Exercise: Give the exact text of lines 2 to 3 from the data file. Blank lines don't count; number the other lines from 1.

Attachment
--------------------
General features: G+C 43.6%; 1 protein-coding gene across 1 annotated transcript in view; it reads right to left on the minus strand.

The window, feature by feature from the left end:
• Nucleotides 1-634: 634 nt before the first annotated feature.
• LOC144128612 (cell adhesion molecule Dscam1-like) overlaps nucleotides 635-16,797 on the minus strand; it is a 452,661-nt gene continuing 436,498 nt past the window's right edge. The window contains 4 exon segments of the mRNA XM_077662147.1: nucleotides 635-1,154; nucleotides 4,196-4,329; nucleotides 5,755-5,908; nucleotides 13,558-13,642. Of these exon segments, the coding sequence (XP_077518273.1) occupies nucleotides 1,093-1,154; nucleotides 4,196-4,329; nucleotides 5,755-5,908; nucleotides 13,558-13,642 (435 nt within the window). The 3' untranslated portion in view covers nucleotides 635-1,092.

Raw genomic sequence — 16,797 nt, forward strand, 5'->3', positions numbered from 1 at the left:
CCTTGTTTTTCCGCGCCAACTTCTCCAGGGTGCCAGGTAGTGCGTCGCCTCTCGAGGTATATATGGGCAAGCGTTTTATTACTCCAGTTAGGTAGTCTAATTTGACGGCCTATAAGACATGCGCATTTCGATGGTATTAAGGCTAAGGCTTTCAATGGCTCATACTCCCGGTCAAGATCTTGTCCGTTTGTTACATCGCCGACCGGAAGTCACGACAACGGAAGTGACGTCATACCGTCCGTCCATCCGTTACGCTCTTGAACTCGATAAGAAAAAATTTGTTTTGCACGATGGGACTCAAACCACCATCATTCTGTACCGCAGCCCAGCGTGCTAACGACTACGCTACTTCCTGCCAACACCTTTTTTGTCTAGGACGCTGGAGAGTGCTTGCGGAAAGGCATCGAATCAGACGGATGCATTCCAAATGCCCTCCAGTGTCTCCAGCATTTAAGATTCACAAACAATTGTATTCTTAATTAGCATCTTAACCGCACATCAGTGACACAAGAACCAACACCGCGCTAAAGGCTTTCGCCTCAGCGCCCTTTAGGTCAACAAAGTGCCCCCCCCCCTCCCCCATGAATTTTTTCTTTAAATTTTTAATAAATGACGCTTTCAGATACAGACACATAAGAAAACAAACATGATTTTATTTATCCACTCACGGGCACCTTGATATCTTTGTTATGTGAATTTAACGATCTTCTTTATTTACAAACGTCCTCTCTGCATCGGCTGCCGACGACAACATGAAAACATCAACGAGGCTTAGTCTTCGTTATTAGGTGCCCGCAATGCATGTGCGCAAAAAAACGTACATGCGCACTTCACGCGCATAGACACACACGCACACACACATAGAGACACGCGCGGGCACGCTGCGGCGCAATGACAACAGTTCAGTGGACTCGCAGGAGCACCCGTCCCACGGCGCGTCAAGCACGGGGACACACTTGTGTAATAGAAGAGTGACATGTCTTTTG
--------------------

The window, feature by feature from the left end:
• Nucleotides 1-634: 634 nt before the first annotated feature.